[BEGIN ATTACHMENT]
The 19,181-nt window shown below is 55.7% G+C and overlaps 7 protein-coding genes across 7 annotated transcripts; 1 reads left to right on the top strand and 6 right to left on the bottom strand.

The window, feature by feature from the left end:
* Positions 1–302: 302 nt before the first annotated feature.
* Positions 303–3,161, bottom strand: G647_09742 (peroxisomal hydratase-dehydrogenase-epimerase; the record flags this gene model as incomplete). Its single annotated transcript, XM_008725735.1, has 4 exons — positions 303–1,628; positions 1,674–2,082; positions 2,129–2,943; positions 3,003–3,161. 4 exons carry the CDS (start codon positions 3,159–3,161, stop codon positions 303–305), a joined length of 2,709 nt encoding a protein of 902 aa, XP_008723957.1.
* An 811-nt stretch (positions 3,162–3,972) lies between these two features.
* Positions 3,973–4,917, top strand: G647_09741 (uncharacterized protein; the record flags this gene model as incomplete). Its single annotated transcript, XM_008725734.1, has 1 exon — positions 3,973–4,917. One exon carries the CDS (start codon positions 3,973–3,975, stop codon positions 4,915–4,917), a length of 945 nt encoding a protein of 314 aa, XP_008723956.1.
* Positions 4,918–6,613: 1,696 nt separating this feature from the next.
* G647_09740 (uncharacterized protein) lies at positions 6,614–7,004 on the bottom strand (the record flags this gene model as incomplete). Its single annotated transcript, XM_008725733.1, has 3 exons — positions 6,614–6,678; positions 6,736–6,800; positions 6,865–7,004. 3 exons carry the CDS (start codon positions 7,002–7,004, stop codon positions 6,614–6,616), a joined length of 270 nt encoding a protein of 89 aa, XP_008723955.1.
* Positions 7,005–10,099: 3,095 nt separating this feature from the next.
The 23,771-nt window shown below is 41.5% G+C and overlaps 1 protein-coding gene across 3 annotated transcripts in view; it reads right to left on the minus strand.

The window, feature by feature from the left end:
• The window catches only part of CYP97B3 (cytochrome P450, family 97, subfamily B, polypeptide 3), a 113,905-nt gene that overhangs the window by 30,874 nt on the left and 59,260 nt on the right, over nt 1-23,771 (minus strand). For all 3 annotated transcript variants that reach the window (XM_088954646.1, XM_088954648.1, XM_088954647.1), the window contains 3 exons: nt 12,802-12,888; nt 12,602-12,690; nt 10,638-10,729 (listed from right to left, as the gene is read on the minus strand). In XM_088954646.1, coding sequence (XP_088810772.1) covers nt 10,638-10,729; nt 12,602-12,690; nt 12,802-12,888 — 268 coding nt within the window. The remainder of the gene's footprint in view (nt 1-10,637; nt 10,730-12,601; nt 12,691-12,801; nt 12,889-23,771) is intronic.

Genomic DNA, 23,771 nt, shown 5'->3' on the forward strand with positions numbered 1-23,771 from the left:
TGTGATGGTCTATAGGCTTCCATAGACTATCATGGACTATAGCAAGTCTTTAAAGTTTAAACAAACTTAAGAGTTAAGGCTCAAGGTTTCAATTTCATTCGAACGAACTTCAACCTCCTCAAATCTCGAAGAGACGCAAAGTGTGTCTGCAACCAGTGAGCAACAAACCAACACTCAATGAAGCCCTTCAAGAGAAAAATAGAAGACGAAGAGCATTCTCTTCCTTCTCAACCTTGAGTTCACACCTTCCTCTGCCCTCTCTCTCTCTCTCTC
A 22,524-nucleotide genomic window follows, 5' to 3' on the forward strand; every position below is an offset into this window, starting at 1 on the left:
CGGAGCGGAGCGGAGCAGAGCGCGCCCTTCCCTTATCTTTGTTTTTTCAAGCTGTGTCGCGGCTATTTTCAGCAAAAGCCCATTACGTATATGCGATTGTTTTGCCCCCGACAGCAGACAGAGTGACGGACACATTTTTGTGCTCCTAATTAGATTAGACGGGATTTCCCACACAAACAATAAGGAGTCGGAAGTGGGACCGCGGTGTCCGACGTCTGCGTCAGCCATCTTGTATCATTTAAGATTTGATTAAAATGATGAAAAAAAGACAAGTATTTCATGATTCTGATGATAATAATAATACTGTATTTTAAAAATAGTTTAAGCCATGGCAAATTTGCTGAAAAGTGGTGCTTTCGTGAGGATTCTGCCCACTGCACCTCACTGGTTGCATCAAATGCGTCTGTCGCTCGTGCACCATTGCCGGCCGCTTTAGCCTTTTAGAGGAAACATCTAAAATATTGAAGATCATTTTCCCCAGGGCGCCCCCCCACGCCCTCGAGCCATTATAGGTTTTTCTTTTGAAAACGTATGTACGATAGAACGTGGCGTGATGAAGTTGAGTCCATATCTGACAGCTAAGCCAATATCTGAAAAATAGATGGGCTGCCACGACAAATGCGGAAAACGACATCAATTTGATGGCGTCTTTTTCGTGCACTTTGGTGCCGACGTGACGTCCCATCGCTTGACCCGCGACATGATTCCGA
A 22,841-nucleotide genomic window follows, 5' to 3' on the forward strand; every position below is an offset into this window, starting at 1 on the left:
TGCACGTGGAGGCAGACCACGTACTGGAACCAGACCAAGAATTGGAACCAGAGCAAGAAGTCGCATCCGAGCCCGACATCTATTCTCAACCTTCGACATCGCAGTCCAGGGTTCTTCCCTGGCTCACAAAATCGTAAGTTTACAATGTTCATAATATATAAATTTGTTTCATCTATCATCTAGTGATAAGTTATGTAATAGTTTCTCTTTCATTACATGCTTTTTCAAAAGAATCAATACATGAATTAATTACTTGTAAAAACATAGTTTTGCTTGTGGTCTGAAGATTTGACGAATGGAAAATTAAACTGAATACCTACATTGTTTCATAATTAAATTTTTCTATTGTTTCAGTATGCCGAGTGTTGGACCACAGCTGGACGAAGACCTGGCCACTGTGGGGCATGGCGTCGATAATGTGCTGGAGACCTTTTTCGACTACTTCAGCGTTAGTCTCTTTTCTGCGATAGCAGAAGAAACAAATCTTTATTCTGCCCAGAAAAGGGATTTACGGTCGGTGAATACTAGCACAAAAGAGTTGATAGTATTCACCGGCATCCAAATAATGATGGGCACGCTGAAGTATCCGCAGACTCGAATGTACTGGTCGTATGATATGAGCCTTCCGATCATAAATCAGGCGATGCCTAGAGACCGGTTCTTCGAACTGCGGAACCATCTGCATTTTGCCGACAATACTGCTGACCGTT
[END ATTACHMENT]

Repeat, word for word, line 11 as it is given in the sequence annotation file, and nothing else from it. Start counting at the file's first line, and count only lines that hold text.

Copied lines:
The window, feature by feature from the left end: